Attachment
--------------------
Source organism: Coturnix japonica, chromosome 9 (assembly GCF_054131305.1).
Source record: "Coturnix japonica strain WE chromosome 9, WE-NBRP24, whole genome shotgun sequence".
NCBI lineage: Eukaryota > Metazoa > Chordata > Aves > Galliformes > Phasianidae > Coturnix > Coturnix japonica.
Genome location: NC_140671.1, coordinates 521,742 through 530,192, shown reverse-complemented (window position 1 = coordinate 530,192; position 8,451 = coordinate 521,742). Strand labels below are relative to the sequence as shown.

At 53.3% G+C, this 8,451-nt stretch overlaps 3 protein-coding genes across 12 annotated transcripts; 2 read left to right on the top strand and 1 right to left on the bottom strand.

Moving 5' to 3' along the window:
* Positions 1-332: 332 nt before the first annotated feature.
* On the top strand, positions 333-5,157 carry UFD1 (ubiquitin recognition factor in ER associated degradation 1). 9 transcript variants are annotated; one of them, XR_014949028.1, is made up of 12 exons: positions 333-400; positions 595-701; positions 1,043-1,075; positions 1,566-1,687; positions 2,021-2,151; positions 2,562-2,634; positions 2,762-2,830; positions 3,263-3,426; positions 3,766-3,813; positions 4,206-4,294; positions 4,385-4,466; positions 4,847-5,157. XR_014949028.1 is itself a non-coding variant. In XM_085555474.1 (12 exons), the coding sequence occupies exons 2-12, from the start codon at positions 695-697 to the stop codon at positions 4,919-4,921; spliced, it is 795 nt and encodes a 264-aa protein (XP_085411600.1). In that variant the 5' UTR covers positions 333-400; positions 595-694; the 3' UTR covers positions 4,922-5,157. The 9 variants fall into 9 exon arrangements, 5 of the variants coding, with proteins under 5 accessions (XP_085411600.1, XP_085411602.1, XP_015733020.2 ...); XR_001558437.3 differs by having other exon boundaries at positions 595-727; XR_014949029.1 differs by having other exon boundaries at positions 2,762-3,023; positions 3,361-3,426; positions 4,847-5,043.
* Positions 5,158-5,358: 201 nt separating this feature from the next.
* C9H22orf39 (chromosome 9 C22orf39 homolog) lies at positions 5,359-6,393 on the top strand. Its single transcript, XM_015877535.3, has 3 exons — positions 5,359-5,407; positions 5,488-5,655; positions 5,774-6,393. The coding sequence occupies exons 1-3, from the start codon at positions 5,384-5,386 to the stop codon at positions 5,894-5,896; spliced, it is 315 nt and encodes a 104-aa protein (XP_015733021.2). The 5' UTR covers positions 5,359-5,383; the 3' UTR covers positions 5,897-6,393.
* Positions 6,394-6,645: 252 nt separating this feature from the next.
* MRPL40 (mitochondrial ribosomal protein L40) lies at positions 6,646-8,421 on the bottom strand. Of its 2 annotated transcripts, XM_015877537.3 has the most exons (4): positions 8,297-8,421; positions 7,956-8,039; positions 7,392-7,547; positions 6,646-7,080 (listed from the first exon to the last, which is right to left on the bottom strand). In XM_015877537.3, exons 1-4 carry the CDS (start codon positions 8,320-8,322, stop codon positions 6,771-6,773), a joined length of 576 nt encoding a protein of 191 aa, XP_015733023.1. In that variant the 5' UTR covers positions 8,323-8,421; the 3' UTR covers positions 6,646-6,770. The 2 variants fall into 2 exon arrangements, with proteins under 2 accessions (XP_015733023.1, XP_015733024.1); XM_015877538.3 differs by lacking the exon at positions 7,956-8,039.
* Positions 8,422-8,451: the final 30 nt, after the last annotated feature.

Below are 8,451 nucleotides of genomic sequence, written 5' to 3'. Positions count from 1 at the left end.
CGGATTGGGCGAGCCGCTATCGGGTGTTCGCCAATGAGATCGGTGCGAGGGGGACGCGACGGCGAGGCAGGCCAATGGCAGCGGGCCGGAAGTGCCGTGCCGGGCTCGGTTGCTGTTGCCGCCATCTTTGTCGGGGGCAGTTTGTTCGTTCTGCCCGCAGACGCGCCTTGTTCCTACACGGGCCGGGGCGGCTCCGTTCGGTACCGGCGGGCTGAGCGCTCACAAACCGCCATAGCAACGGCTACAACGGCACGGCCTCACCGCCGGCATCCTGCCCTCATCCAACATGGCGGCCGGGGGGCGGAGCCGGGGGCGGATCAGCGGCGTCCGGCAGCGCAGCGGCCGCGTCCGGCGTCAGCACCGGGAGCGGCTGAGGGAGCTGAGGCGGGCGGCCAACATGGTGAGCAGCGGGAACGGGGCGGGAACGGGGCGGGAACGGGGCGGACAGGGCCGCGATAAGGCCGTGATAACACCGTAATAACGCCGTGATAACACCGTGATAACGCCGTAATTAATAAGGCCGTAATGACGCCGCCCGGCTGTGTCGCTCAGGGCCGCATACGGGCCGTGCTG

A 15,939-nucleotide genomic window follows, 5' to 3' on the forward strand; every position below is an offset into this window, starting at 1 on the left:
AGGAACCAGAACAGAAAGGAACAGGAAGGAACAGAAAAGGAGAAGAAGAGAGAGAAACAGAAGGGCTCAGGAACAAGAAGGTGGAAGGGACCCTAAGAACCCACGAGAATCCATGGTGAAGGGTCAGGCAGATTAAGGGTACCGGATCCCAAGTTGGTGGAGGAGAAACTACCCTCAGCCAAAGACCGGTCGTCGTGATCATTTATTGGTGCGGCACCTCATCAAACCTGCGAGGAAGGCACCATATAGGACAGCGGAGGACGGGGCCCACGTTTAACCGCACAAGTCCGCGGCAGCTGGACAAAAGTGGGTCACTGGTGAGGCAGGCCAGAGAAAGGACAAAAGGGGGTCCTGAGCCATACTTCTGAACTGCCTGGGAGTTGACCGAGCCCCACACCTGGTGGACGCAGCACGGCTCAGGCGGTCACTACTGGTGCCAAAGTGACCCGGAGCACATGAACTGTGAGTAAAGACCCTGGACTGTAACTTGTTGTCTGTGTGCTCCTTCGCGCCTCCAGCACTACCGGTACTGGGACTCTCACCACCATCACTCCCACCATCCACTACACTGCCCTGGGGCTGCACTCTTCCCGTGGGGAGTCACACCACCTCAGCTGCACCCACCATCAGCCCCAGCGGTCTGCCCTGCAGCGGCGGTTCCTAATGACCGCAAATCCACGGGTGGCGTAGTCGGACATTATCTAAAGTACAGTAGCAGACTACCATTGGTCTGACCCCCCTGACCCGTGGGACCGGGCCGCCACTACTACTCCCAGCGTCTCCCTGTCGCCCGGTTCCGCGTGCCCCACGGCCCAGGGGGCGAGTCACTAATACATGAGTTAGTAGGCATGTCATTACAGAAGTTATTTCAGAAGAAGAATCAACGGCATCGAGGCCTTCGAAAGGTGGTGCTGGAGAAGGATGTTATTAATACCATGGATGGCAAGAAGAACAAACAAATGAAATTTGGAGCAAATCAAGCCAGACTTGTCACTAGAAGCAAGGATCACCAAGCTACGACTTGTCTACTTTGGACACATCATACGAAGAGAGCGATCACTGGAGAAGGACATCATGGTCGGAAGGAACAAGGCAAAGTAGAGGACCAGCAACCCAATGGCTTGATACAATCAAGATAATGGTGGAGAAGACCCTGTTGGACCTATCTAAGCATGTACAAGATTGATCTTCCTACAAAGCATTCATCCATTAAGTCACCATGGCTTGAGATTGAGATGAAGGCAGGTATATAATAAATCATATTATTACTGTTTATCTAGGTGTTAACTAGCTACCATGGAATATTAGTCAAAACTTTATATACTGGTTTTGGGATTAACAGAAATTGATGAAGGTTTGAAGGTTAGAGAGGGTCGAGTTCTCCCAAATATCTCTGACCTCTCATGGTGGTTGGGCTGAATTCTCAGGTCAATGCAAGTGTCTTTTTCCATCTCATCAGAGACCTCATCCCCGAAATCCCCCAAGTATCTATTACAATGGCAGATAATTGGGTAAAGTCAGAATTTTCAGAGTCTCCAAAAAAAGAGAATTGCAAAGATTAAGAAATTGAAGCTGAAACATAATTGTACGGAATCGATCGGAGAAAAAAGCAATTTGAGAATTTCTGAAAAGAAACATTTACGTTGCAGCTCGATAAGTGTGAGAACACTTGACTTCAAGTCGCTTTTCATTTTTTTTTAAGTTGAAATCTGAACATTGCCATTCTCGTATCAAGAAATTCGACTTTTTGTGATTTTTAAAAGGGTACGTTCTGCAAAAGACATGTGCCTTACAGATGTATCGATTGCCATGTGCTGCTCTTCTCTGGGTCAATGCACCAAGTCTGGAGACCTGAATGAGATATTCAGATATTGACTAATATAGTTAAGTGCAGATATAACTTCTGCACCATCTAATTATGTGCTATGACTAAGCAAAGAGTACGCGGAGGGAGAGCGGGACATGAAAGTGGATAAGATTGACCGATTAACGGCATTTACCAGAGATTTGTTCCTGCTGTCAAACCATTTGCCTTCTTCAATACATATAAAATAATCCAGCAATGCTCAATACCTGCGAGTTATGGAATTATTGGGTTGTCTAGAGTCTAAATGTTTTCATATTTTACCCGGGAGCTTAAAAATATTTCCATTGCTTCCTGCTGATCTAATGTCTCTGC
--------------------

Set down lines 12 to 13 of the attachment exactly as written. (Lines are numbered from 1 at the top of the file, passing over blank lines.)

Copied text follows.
* MRPL40 (mitochondrial ribosomal protein L40) lies at positions 6,646-8,421 on the bottom strand. Of its 2 annotated transcripts, XM_015877537.3 has the most exons (4): positions 8,297-8,421; positions 7,956-8,039; positions 7,392-7,547; positions 6,646-7,080 (listed from the first exon to the last, which is right to left on the bottom strand). In XM_015877537.3, exons 1-4 carry the CDS (start codon positions 8,320-8,322, stop codon positions 6,771-6,773), a joined length of 576 nt encoding a protein of 191 aa, XP_015733023.1. In that variant the 5' UTR covers positions 8,323-8,421; the 3' UTR covers positions 6,646-6,770. The 2 variants fall into 2 exon arrangements, with proteins under 2 accessions (XP_015733023.1, XP_015733024.1); XM_015877538.3 differs by lacking the exon at positions 7,956-8,039.
* Positions 8,422-8,451: the final 30 nt, after the last annotated feature.